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Jourdin Barkman, Karin Pfeiffer, Allie Diltz and Wei Peng


Replacing sedentary time with physical activity through new generation exergames (eg, XBOX Kinect) is a potential intervention strategy. The study’s purpose was to compare youth energy expenditure while playing different exergames in single- vs. multiplayer mode.


Participants (26 male, 14 female) were 10 to 13 years old. They wore a portable metabolic analyzer while playing 4 XBOX Kinect games for 15 minutes each (2 single-, 2 multiplayer). Repeated-measures ANOVA (with Bonferroni correction) was used to examine player mode differences, controlling for age group, sex, weight status, and game.


There was a significant difference in energy expenditure between single player (mean = 15.4 ml/kg/min, SD = 4.5) and multiplayer mode (mean = 16.8 ml/kg/min, SD = 4.7). Overweight and obese participants (mean = 13.7 ml/kg/min, SD = 4.2) expended less energy than normal weight (mean = 17.8 ml/kg/min, SD = 4.5) during multiplayer mode (d = 0.93).


Player mode, along with personal factors such as weight status, may be important to consider in energy expenditure during exergames.

Open access

Martyn Standage, Lauren Sherar, Thomas Curran, Hannah J. Wilkie, Russell Jago, Adrian Davis and Charlie Foster

INC grade was assigned in terms of the England Report Card because there are currently no UK guidelines which specify a threshold for sedentary time that can be used as a benchmark. Based on the indicator for the Global Matrix (ie, >2 hour screen time) a D+ was assigned based on the HBSC (2014) 1

Open access

Christine Delisle Nyström, Christel Larsson, Christina Alexandrou, Bettina Ehrenblad, Ulf Eriksson, Marita Friberg, Maria Hagströmer, Anna Karin Lindroos, Gisela Nyberg and Marie Löf

Introduction In children and youth there are numerous studies showing the associations between low levels of physical activity and high amounts of sedentary time with reduced physical and mental health. Therefore, the consolidation of physical activity and sedentary behavior data is important, in

Open access

Debra J. Rose

. Examples included whether moderate to vigorous physical activity (MVPA) and sedentary behavior are independent or interrelated, whether replacing sedentary time with light-intensity physical activity also provides health benefits, and how much physical activity is really needed to improve health. As Powell

Open access

Yang Liu, Yan Tang, Zhen-Bo Cao, Jie Zhuang, Zheng Zhu, Xue-Ping Wu, Li-Juan Wang, Yu-Jun Cai, Jia-Lin Zhang and Pei-Jie Chen

/unorganized PA at least four times during the past week. Active Transportation C+ 56.3% of Chinese children (aged 9-17 years) walk or bike to school. Sedentary Behaviors F 7.1% of Chinese children (aged 9-17 years) had less than 2 hours of sedentary time (SDT) per day, SDT includes: 1) TV watching 2) using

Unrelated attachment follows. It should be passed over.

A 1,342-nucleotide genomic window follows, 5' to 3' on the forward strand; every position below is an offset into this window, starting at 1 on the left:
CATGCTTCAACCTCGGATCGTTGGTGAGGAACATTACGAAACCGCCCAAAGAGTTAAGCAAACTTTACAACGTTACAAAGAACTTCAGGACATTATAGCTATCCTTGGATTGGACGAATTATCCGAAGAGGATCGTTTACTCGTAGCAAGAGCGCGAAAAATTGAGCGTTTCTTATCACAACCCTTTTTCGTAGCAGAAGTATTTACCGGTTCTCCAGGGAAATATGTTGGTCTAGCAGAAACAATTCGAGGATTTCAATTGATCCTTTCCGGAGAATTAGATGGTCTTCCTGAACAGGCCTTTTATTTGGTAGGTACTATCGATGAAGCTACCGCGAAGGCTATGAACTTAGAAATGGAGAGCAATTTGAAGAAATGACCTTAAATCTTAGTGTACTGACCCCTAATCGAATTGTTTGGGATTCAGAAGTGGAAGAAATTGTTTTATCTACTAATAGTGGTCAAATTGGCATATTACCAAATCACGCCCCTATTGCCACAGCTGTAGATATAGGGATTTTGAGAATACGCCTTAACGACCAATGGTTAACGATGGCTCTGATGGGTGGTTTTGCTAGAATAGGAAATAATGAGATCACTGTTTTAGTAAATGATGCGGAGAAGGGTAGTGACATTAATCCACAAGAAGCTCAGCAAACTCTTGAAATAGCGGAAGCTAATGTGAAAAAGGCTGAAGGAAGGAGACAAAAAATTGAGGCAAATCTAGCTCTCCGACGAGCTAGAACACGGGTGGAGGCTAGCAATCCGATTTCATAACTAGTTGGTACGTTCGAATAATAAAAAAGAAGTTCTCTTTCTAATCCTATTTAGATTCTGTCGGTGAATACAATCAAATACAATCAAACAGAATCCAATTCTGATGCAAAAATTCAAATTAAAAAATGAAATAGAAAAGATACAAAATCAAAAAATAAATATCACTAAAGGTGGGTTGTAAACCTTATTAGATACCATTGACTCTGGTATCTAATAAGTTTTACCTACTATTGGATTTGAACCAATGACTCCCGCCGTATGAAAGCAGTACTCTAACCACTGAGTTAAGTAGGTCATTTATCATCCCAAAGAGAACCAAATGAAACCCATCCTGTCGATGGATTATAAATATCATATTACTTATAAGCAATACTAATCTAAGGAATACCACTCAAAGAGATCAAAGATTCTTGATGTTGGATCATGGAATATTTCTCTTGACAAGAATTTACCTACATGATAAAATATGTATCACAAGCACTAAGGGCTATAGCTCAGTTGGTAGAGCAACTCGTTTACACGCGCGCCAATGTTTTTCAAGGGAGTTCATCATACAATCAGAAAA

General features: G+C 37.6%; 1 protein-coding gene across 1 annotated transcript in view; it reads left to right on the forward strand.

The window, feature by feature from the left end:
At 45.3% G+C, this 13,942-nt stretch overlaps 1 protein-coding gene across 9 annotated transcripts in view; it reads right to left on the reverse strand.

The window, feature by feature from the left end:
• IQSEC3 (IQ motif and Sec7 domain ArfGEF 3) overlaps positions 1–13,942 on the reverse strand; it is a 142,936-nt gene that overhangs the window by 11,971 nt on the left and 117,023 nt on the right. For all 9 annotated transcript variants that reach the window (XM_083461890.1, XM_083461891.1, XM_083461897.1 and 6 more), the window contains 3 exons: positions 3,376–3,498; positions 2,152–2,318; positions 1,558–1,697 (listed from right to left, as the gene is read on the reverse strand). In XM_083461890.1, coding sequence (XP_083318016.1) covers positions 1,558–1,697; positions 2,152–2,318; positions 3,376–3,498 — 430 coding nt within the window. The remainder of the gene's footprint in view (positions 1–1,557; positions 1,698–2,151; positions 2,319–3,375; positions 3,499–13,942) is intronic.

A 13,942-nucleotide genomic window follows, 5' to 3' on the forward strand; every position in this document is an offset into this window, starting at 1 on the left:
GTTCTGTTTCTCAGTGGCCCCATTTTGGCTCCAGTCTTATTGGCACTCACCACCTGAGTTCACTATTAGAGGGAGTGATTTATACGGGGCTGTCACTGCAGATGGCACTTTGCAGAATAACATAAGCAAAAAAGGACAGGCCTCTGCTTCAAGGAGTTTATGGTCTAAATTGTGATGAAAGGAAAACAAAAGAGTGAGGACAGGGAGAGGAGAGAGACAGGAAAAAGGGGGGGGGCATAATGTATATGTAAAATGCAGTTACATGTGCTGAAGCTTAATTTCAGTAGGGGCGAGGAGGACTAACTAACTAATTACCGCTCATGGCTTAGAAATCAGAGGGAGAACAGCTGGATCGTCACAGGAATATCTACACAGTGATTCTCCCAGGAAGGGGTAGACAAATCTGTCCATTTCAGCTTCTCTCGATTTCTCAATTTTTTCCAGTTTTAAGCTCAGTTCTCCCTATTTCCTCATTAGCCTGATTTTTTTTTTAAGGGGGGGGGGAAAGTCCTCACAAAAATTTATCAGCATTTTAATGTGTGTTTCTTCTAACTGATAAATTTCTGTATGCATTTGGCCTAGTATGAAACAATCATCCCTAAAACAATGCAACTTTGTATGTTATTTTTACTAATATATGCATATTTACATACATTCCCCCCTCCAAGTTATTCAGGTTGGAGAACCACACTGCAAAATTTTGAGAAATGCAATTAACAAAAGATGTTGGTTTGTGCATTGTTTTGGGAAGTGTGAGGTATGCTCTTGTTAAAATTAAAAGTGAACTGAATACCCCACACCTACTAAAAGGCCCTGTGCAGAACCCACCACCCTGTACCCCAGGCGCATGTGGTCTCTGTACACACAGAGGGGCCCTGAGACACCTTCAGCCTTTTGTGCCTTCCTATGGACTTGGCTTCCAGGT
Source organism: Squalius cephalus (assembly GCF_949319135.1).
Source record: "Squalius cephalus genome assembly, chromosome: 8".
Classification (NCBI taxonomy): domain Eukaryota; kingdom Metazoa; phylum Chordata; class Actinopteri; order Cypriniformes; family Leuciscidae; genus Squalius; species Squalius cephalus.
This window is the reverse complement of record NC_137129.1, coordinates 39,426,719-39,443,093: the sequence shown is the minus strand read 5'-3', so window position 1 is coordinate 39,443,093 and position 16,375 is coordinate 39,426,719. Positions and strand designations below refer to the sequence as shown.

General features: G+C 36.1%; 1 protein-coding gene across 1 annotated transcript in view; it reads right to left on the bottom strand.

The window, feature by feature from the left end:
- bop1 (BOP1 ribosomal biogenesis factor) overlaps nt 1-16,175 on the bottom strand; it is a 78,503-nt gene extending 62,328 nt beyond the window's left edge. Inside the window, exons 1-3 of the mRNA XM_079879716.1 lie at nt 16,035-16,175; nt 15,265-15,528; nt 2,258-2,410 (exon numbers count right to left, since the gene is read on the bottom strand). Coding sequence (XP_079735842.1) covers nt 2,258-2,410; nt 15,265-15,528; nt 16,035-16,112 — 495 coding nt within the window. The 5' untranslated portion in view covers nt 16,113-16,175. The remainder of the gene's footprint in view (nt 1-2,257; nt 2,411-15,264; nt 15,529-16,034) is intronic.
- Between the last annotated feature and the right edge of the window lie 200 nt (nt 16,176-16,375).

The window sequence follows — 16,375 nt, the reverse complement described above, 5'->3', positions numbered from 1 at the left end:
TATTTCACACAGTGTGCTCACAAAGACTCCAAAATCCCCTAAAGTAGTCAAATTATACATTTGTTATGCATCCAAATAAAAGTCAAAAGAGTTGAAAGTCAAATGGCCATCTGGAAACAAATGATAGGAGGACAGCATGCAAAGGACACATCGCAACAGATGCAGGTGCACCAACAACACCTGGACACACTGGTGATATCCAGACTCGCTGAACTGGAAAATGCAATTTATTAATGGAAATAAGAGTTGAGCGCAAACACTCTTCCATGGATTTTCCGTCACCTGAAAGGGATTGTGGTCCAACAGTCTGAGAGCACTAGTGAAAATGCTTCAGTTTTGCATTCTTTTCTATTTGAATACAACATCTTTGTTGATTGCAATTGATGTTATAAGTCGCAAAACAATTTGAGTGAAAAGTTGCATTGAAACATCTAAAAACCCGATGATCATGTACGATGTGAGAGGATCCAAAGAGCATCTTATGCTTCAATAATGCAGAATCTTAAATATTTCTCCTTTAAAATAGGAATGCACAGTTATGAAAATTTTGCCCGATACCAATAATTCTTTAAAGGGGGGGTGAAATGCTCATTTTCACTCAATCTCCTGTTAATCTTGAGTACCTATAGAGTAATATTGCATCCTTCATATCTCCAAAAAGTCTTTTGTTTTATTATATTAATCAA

Open access

Blanca Roman-Viñas, Fabio Zazo, Jesús Martínez-Martínez, Susana Aznar-Laín and Lluís Serra-Majem

Card indicated that less than 50% children and adolescents adhered to the recommended recreational screen time. 2 The purpose of this paper is to update the data on physical activity and sedentary time for children and adolescents since the publication of the 2016 Spanish Report Card. 2 Methods The

Open access

Patty Freedson

( Lee et al., 2018 ). Moreover, they provide examples of how wearable sensor assessment enables examination of the health-related outcomes associations with light-intensity activity, sedentary time, and patterns of activity within and between days that have not been previously possible. Lee et al. also

Open access

Steriani Elavsky, Lenka Knapova, Adam Klocek and David Smahel

. 363.0 ± 486.7 min/week; altogether: 92 ± 118.5 vs. 344.5 ± 406.6; Cohen’s d  = 0.61 ). Significant overall pre/post decrease in hours of sedentary time for both sexes (men: 8.6 ± 2.6 vs. 5.5 ± 1.9 hr/day; women: 8.4 ± 2.4 vs. 5.3 ± 2.1 hr/day; altogether: 8.5 ± 2.5 vs. 5.4 ± 2.0, Cohen’s d  = 1

Open access

Nicolas Aguilar-Farias, Sebastian Miranda-Marquez, Kabir P. Sadarangani, Pia Martino-Fuentealba, Carlos Cristi-Montero, Jaime Carcamo-Oyarzun, Pedro Delgado-Floody, Damian Chandia-Poblete, Camila Mella-Garcia, Fernando Rodriguez-Rodriguez, Astrid Von Oetinger, Teresa Balboa-Castillo, Sebastian Peña, Cristobal Cuadrado, Paula Bedregal, Carlos Celis-Morales, Antonio García-Hermoso and Andrea Cortinez-O’Ryan

new strategies should be developed through collaboration between different sectors to maximize effective investments in increasing PA and decreasing sedentary time among children and young people in Chile. Acknowledgments We thank the collaboration of Matias Portela (Ministry of Health, MINSAL), Gilda

Open access

Evelin Mäestu, Merike Kull, Kerli Mooses, Jarek Mäestu, Maret Pihu, Andre Koka, Lennart Raudsepp and Jaak Jürimäe

play and the high levels of, objectively measured context-specific, sedentary behaviour to provide interventions for reducing sedentary time through unstructured/unorganized active play. There was a decline in the grade of Family and Peers grade (from C to D ), which is primarily due to the